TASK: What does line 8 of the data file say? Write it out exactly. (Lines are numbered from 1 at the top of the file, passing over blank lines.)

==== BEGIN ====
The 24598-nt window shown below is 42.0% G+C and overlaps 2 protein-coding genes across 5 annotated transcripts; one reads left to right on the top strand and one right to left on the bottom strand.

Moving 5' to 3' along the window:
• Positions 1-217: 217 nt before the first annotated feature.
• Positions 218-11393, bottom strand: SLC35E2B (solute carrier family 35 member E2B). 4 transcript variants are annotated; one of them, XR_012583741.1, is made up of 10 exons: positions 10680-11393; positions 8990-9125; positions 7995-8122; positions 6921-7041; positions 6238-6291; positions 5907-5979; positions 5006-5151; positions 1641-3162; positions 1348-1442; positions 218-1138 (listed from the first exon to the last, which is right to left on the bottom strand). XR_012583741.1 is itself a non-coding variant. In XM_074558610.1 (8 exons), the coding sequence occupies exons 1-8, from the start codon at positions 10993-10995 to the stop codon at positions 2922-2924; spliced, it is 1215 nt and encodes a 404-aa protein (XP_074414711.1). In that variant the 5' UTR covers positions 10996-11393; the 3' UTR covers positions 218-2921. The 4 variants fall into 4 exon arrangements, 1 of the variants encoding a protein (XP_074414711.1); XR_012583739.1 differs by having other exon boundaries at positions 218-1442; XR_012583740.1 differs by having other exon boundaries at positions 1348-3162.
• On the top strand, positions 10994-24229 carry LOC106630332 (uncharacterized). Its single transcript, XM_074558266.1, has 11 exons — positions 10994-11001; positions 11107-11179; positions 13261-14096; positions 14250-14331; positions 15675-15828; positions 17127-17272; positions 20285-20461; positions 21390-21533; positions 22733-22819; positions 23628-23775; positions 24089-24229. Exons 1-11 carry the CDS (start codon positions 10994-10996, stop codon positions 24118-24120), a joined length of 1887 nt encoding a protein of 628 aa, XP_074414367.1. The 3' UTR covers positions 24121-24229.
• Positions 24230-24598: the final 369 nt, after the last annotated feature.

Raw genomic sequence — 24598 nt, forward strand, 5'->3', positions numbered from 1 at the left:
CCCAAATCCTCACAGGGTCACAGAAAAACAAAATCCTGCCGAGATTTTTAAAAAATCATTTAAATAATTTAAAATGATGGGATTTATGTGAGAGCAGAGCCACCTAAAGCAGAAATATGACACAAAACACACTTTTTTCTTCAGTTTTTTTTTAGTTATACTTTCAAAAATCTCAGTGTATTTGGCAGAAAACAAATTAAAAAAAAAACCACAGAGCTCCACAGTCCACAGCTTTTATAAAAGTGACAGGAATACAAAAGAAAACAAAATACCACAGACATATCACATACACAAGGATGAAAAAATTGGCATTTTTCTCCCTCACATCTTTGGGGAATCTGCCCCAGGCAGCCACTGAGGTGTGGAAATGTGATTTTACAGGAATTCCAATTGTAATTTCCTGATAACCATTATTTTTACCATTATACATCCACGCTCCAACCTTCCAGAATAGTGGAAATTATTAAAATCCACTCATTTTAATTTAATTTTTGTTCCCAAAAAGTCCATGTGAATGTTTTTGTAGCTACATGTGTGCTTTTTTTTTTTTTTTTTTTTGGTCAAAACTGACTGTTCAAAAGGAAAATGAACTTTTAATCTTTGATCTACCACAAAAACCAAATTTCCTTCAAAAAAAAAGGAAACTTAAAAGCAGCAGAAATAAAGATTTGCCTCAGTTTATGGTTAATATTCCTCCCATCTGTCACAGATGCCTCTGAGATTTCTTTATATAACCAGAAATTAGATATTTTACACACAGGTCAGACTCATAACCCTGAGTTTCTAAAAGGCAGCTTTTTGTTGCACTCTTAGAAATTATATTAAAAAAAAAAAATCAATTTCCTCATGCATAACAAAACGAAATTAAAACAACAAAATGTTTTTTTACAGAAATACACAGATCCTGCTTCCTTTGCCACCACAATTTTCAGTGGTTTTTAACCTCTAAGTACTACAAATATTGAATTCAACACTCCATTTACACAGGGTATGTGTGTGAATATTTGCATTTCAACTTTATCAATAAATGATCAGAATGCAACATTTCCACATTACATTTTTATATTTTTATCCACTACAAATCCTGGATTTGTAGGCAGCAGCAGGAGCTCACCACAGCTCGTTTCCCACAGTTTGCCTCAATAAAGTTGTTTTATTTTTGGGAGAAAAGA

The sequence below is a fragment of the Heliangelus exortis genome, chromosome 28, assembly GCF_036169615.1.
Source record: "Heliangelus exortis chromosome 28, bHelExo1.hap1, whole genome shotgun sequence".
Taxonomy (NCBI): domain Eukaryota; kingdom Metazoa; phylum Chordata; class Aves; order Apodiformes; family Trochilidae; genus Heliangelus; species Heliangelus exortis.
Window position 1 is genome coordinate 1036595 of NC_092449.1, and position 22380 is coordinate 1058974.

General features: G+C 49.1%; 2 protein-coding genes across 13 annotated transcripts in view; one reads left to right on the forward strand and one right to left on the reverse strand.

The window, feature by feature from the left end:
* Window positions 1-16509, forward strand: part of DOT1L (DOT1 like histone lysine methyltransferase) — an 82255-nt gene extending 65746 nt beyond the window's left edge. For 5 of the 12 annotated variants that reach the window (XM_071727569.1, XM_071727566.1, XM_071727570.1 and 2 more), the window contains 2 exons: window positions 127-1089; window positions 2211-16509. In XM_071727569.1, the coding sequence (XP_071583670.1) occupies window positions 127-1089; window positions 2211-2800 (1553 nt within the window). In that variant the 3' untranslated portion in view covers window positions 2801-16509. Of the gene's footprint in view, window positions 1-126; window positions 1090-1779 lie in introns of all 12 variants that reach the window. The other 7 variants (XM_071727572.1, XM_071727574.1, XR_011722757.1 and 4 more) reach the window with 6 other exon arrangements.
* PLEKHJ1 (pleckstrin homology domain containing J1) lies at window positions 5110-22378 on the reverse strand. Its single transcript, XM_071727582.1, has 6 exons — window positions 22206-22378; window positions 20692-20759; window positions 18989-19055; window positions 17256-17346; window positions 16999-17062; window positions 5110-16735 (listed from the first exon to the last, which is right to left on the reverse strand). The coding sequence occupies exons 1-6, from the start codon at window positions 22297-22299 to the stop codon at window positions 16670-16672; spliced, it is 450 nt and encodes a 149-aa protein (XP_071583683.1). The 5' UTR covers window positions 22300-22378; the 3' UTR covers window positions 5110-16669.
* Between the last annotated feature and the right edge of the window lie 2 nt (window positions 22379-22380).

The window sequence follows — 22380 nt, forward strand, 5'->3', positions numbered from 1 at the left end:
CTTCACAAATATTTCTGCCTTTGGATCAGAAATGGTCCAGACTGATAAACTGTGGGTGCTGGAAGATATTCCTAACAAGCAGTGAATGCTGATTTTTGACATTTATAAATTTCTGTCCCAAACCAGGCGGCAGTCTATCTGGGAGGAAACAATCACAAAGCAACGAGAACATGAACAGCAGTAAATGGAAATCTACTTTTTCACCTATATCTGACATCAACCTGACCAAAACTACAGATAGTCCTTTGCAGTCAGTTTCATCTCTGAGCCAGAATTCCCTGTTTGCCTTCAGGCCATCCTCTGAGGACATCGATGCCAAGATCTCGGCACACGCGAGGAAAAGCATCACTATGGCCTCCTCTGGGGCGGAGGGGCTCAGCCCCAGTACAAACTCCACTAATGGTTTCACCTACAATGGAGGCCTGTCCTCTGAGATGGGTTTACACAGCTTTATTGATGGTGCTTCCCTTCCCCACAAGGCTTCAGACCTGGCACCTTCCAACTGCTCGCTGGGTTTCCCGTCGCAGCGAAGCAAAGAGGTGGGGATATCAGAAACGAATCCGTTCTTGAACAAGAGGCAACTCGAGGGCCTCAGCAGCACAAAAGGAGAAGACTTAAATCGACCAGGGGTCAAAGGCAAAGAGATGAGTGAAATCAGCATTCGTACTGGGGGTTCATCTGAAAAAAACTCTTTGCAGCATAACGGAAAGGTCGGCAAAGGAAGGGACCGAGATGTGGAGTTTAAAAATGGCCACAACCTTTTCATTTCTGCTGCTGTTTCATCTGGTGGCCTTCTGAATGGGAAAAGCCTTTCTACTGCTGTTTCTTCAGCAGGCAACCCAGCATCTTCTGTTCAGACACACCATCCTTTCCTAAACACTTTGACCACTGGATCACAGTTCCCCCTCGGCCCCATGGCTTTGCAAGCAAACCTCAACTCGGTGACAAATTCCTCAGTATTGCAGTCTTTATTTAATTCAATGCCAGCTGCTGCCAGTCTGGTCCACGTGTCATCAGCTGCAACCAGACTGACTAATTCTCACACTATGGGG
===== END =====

CCCAAATCCTCACAGGGTCACAGAAAAACAAAATCCTGCCGAGATTTTTAAAAAATCATTTAAATAATTTAAAATGATGGGATTTATGTGAGAGCAGAGCCACCTAAAGCAGAAATATGACACAAAACACACTTTTTTCTTCAGTTTTTTTTTAGTTATACTTTCAAAAATCTCAGTGTATTTGGCAGAAAACAAATTAAAAAAAAAACCACAGAGCTCCACAGTCCACAGCTTTTATAAAAGTGACAGGAATACAAAAGAAAACAAAATACCACAGACATATCACATACACAAGGATGAAAAAATTGGCATTTTTCTCCCTCACATCTTTGGGGAATCTGCCCCAGGCAGCCACTGAGGTGTGGAAATGTGATTTTACAGGAATTCCAATTGTAATTTCCTGATAACCATTATTTTTACCATTATACATCCACGCTCCAACCTTCCAGAATAGTGGAAATTATTAAAATCCACTCATTTTAATTTAATTTTTGTTCCCAAAAAGTCCATGTGAATGTTTTTGTAGCTACATGTGTGCTTTTTTTTTTTTTTTTTTTTGGTCAAAACTGACTGTTCAAAAGGAAAATGAACTTTTAATCTTTGATCTACCACAAAAACCAAATTTCCTTCAAAAAAAAAGGAAACTTAAAAGCAGCAGAAATAAAGATTTGCCTCAGTTTATGGTTAATATTCCTCCCATCTGTCACAGATGCCTCTGAGATTTCTTTATATAACCAGAAATTAGATATTTTACACACAGGTCAGACTCATAACCCTGAGTTTCTAAAAGGCAGCTTTTTGTTGCACTCTTAGAAATTATATTAAAAAAAAAAAATCAATTTCCTCATGCATAACAAAACGAAATTAAAACAACAAAATGTTTTTTTACAGAAATACACAGATCCTGCTTCCTTTGCCACCACAATTTTCAGTGGTTTTTAACCTCTAAGTACTACAAATATTGAATTCAACACTCCATTTACACAGGGTATGTGTGTGAATATTTGCATTTCAACTTTATCAATAAATGATCAGAATGCAACATTTCCACATTACATTTTTATATTTTTATCCACTACAAATCCTGGATTTGTAGGCAGCAGCAGGAGCTCACCACAGCTCGTTTCCCACAGTTTGCCTCAATAAAGTTGTTTTATTTTTGGGAGAAAAGA